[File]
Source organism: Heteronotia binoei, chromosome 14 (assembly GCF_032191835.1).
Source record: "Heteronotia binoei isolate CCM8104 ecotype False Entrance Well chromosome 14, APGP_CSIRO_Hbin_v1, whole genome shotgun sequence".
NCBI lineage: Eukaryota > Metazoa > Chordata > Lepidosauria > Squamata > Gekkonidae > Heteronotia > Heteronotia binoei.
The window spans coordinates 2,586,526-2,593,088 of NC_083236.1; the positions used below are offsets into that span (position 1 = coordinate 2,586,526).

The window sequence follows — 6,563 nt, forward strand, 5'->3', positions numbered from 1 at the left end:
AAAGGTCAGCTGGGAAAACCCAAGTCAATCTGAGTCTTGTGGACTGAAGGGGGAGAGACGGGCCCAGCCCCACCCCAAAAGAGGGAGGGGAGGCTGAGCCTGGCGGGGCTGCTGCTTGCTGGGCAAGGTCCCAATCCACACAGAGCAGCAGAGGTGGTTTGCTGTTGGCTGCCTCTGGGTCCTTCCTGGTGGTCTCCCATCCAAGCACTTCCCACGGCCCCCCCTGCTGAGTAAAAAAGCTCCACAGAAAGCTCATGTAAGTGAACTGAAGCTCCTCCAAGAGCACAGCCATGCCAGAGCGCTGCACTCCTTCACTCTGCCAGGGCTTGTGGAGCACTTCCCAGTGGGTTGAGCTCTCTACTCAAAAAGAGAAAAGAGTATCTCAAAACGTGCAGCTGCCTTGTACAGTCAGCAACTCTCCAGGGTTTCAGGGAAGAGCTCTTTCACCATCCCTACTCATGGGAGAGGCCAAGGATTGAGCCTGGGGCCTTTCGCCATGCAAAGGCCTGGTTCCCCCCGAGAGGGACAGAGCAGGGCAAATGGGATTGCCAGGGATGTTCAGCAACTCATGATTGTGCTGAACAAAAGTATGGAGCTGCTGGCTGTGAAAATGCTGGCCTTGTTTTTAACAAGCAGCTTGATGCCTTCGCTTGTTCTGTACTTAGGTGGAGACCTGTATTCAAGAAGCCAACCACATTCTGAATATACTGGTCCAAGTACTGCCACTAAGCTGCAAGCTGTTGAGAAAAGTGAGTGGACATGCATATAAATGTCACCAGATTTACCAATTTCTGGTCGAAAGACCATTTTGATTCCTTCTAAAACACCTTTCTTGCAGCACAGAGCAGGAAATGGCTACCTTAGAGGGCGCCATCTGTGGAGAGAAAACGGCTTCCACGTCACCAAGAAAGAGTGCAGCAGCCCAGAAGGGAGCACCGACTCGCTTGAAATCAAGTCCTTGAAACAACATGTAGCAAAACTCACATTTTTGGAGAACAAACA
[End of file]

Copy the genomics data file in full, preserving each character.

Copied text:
Source organism: Heteronotia binoei, chromosome 14 (assembly GCF_032191835.1).
Source record: "Heteronotia binoei isolate CCM8104 ecotype False Entrance Well chromosome 14, APGP_CSIRO_Hbin_v1, whole genome shotgun sequence".
NCBI lineage: Eukaryota > Metazoa > Chordata > Lepidosauria > Squamata > Gekkonidae > Heteronotia > Heteronotia binoei.
The window spans coordinates 2,586,526-2,593,088 of NC_083236.1; the positions used below are offsets into that span (position 1 = coordinate 2,586,526).

The window sequence follows — 6,563 nt, forward strand, 5'->3', positions numbered from 1 at the left end:
AAAGGTCAGCTGGGAAAACCCAAGTCAATCTGAGTCTTGTGGACTGAAGGGGGAGAGACGGGCCCAGCCCCACCCCAAAAGAGGGAGGGGAGGCTGAGCCTGGCGGGGCTGCTGCTTGCTGGGCAAGGTCCCAATCCACACAGAGCAGCAGAGGTGGTTTGCTGTTGGCTGCCTCTGGGTCCTTCCTGGTGGTCTCCCATCCAAGCACTTCCCACGGCCCCCCCTGCTGAGTAAAAAAGCTCCACAGAAAGCTCATGTAAGTGAACTGAAGCTCCTCCAAGAGCACAGCCATGCCAGAGCGCTGCACTCCTTCACTCTGCCAGGGCTTGTGGAGCACTTCCCAGTGGGTTGAGCTCTCTACTCAAAAAGAGAAAAGAGTATCTCAAAACGTGCAGCTGCCTTGTACAGTCAGCAACTCTCCAGGGTTTCAGGGAAGAGCTCTTTCACCATCCCTACTCATGGGAGAGGCCAAGGATTGAGCCTGGGGCCTTTCGCCATGCAAAGGCCTGGTTCCCCCCGAGAGGGACAGAGCAGGGCAAATGGGATTGCCAGGGATGTTCAGCAACTCATGATTGTGCTGAACAAAAGTATGGAGCTGCTGGCTGTGAAAATGCTGGCCTTGTTTTTAACAAGCAGCTTGATGCCTTCGCTTGTTCTGTACTTAGGTGGAGACCTGTATTCAAGAAGCCAACCACATTCTGAATATACTGGTCCAAGTACTGCCACTAAGCTGCAAGCTGTTGAGAAAAGTGAGTGGACATGCATATAAATGTCACCAGATTTACCAATTTCTGGTCGAAAGACCATTTTGATTCCTTCTAAAACACCTTTCTTGCAGCACAGAGCAGGAAATGGCTACCTTAGAGGGCGCCATCTGTGGAGAGAAAACGGCTTCCACGTCACCAAGAAAGAGTGCAGCAGCCCAGAAGGGAGCACCGACTCGCTTGAAATCAAGTCCTTGAAACAACATGTAGCAAAACTCACATTTTTGGAGAACAAACA